Furthering Perspective

Jacques Abelman, Amsterdam Academy of Architecture

jacques.abelman [at] gmail dot com

A response to Prospect, perspective and the evolution of the landscape idea by Dennis Cosgrove  (Transactions of the Institute of British Geographers, New series, 10(1), 1985)

As our exploration of living landscape deepens, I find myself wondering more intensely about the landscape in the broadest sense. Is it a useful concept, specifically to the developing profession of landscape architecture? What I had taken for granted as simple and obvious concept has revealed itself each week to be multi-layered, slippery, and contingent upon historical developments and culturally dependent assumptions.

Denis Cosgrove supports a renewed interest in landscape as a means to inject an element of creativity and personal experience into our relationship with the geographical environment. In a larger project to understand the world and the physical environment, he juxtaposes the development of a hard scientific approach to a more humanistic one, involving literature and the arts. He posits that it is important to interrogate the historical development of landscape if it is to be a useful concept, because it is in fact full of assumptions about the relationship of human to nature.
The emergence of landscape as a way of seeing in the Italian renaissance coincided with its development in other fields: architecture, cartography, and military science. The visualization of the world through the depiction of landscapes was used to assert political and military dominion over what was seen – as the property of an individual or the state. Landscape is in fact a visual ideology with political underpinnings that is “all too easily adopted unknowingly into geography when the landscape idea is transferred as an unexamined concept in our discipline.” This underlies the need for a critical examination of landscape’s origins as a way of seeing.
Linear perspective crystallized in the 15th century out of advances in geometry and number theory. In the conceptual model that we still use today, the visual cone of perspective originates in the eye of the observer, and radiates outward to encompass, measure, and therefore understand reality. This understanding is seen as truth because it is based on the universal principles of Euclidean geometry. This “visual appropriation of space” mirrors a deeply Christian and anthropocentric organization of society. Man dominates and possesses what he sees from his vantage point, in the same way that God is omniscient and all-powerful– and ironically enough occasionally represented as an all-seeing eye at the top of a pyramid.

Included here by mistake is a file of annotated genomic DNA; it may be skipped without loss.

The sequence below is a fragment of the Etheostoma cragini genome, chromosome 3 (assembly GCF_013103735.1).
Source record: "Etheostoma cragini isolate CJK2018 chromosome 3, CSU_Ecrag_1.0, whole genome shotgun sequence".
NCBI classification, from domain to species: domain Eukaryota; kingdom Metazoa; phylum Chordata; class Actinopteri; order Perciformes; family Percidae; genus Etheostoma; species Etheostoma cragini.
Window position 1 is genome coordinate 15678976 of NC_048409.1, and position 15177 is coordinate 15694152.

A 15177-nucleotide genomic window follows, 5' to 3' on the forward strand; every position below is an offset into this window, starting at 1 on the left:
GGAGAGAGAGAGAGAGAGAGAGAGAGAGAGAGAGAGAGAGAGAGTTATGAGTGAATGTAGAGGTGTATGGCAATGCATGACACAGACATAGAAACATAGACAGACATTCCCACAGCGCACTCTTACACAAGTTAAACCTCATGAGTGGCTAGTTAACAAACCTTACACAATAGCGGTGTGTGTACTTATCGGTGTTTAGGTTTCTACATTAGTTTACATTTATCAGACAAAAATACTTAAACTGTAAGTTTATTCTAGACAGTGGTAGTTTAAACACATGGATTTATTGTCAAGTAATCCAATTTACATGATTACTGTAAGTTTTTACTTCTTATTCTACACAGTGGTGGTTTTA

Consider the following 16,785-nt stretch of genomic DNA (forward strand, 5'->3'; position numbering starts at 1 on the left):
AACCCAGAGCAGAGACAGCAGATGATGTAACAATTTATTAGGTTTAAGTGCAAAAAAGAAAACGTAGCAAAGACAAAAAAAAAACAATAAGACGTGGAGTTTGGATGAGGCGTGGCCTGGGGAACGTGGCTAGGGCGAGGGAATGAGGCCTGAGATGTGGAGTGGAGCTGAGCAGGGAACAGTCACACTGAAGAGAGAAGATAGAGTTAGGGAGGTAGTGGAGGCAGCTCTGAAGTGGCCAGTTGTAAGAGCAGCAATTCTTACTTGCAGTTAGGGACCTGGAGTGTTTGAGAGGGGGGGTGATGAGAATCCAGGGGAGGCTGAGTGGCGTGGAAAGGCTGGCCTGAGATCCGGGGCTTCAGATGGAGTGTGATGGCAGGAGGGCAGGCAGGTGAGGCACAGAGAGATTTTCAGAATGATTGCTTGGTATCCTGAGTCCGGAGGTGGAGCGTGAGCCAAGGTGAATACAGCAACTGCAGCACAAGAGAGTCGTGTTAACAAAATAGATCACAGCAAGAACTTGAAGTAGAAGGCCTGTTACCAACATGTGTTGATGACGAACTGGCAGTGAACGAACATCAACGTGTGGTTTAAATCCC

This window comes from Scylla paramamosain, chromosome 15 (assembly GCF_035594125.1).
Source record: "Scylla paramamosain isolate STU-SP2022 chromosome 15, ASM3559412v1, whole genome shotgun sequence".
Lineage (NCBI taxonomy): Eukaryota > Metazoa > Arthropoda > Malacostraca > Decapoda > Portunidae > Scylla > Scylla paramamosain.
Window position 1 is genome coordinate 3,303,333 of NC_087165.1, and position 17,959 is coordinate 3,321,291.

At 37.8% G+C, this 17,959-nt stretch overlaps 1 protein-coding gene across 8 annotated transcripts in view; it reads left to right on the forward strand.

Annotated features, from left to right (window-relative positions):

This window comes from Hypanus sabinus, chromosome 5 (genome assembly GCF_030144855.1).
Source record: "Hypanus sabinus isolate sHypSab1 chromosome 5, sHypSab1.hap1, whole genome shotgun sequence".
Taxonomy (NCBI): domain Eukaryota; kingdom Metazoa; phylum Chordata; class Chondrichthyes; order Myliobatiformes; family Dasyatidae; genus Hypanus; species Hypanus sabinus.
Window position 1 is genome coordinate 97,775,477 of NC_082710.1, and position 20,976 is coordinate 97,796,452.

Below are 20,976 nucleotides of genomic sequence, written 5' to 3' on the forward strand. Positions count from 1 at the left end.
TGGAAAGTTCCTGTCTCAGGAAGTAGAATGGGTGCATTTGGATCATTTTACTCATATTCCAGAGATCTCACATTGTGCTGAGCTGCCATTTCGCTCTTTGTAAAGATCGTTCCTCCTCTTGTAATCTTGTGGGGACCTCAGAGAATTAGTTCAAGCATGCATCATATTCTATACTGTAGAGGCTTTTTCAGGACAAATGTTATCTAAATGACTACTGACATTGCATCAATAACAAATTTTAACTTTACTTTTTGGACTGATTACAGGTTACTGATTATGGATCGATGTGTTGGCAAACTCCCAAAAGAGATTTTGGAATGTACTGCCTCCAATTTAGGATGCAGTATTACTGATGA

In Cosgrove’s critical investigation, representation of the world in the form of maps and landscape images is the way that we assert control and dominion over what we see. We quickly arrive at a fundamental problem – how can we better represent the complexity of the world, making room for what we do not yet understand, in order to “engage with a nature or a space that has its own life?” By revealing the cultural assumptions present in landscape, it seems urgent to me to revise the landscape concept. Humans still continually assert their dominion over the land as something to own, use, exhaust, and dispose of. But there must be two parts to this revision – changing our relationship to the world itself as well as the way we represent it. The first entails a total paradigm shift which is perhaps already underway. If one focuses on the scientific advances of the 20th and 21st centuries, such as chaos and complexity theory, and the fundamental uncertainty that quantum mechanics throws upon our knowledge of the universe, then we can optimistically hope to eventually evolve in terms of our understanding of the world we see (as well as what we cannot see).
Representation is well within the scope of our work as designers, and it is precisely here that Cosgrove’s insights can have an effect. Architectural representation must begin to represent relationships, processes, and complex ecological structures, to name just a few of the things that fall outside the purview of Euclidean geometry. If designers can re-imagine their relationship to the world through how they choose to see, perhaps physical interventions can follow suit. Landscape is potentially still a vital and useful concept, but not without an evolution of its basic attitudes toward our world – as Cosgrove would surely agree.

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